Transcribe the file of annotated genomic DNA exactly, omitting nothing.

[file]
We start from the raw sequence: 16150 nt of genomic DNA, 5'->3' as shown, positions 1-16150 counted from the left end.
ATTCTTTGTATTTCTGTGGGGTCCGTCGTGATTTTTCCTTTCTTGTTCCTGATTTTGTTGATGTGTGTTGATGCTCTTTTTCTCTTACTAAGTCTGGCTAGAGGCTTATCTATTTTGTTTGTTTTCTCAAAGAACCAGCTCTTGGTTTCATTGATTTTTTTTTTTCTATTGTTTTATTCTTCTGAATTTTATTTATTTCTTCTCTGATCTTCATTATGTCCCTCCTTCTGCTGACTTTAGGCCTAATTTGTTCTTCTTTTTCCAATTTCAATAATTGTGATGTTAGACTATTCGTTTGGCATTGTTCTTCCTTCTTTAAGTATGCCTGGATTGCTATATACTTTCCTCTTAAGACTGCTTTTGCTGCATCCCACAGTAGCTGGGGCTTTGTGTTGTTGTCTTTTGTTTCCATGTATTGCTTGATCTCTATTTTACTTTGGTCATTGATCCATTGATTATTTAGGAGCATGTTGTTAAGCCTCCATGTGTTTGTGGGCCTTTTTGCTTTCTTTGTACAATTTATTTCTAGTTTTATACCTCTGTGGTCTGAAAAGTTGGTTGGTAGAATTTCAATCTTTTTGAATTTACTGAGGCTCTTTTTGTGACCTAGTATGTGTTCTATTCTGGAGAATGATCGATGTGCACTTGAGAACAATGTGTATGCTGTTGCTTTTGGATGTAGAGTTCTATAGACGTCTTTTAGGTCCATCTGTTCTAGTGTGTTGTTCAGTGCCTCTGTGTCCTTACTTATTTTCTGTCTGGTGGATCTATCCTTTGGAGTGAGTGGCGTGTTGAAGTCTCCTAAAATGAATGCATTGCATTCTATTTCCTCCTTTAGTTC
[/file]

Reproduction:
We start from the raw sequence: 16150 nt of genomic DNA, 5'->3' as shown, positions 1-16150 counted from the left end.
ATTCTTTGTATTTCTGTGGGGTCCGTCGTGATTTTTCCTTTCTTGTTCCTGATTTTGTTGATGTGTGTTGATGCTCTTTTTCTCTTACTAAGTCTGGCTAGAGGCTTATCTATTTTGTTTGTTTTCTCAAAGAACCAGCTCTTGGTTTCATTGATTTTTTTTTTTCTATTGTTTTATTCTTCTGAATTTTATTTATTTCTTCTCTGATCTTCATTATGTCCCTCCTTCTGCTGACTTTAGGCCTAATTTGTTCTTCTTTTTCCAATTTCAATAATTGTGATGTTAGACTATTCGTTTGGCATTGTTCTTCCTTCTTTAAGTATGCCTGGATTGCTATATACTTTCCTCTTAAGACTGCTTTTGCTGCATCCCACAGTAGCTGGGGCTTTGTGTTGTTGTCTTTTGTTTCCATGTATTGCTTGATCTCTATTTTACTTTGGTCATTGATCCATTGATTATTTAGGAGCATGTTGTTAAGCCTCCATGTGTTTGTGGGCCTTTTTGCTTTCTTTGTACAATTTATTTCTAGTTTTATACCTCTGTGGTCTGAAAAGTTGGTTGGTAGAATTTCAATCTTTTTGAATTTACTGAGGCTCTTTTTGTGACCTAGTATGTGTTCTATTCTGGAGAATGATCGATGTGCACTTGAGAACAATGTGTATGCTGTTGCTTTTGGATGTAGAGTTCTATAGACGTCTTTTAGGTCCATCTGTTCTAGTGTGTTGTTCAGTGCCTCTGTGTCCTTACTTATTTTCTGTCTGGTGGATCTATCCTTTGGAGTGAGTGGCGTGTTGAAGTCTCCTAAAATGAATGCATTGCATTCTATTTCCTCCTTTAGTTC